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The Power of Location Intelligence

​In the world of Business Intelligence (BI) and Performance Management, every so often a new term is launched, often proclaimed as the next big thing.

"Location Intelligence” is one of the more recent new terms. The term seems to speak for itself, and therefore many people in the BI world have a rough idea of what is meant by it. Everyone has seen demo’s of BI products where data is presented, not in a classical list or bar-graph, but on a map that represents the area that is relevant to the data. But what most BI users do not realize is that Location Intelligence can do much more than that.

To add to the confusion, "Location Intelligence” is also more and more used as the name for the new generation of GIS (Geographic Information Systems) - systems. The GIS systems used to have a totally different type of users, and were used to solve totally different type of business questions than Business Intelligence solutions.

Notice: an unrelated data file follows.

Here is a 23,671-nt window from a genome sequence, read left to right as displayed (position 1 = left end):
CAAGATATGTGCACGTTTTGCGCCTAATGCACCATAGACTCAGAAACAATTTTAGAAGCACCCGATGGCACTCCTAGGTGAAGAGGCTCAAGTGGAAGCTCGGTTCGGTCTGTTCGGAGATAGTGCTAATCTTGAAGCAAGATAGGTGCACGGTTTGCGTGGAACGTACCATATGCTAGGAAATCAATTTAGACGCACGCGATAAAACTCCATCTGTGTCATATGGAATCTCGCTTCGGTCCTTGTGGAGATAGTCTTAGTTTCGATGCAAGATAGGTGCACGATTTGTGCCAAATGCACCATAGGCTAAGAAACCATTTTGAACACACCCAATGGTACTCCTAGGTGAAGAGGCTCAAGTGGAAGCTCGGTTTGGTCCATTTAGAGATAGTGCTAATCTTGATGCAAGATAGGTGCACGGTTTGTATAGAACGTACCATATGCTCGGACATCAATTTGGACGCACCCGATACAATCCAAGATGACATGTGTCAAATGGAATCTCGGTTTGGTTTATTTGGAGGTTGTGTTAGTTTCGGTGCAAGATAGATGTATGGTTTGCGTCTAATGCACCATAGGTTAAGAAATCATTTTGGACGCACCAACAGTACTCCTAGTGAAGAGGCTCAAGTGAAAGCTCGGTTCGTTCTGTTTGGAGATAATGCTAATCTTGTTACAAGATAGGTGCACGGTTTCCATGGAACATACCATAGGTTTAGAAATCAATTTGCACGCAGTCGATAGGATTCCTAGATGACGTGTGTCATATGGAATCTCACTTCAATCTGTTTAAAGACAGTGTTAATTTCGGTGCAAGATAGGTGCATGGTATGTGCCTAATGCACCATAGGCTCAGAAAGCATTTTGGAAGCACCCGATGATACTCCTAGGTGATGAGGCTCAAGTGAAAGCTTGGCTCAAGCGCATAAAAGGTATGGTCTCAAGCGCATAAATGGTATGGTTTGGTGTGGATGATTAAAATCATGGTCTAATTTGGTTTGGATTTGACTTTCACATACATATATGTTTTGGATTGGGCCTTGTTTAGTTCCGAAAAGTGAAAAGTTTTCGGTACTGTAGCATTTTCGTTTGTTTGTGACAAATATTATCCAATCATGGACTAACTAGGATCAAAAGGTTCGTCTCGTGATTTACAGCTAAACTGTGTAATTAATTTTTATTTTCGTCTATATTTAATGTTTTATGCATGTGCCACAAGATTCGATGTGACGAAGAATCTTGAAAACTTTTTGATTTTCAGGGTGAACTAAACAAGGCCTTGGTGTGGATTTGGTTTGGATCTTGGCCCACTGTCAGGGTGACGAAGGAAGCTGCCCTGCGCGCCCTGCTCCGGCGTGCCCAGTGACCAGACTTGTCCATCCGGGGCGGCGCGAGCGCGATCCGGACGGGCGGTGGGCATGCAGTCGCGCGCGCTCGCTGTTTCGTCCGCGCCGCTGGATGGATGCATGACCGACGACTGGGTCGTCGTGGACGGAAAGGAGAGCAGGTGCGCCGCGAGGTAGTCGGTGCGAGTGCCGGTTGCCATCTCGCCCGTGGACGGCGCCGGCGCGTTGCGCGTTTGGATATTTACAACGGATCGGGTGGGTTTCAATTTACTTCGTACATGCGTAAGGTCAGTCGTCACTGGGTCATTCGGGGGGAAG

Yet, the answer to the confusion lies in the fact that the world of GIS systems has grown closer towards the world of BI processes and tools, exposing GIS functionality to traditional BI users, and BI functionality to traditional GIS users. One could say that GIS has naturally evolved in the direction of Business Intelligence, and therefore it is not that surprising that the term, used to refer to the overlap between BI and GIS, is also sometimes used to refer to the next generation of GIS solutions.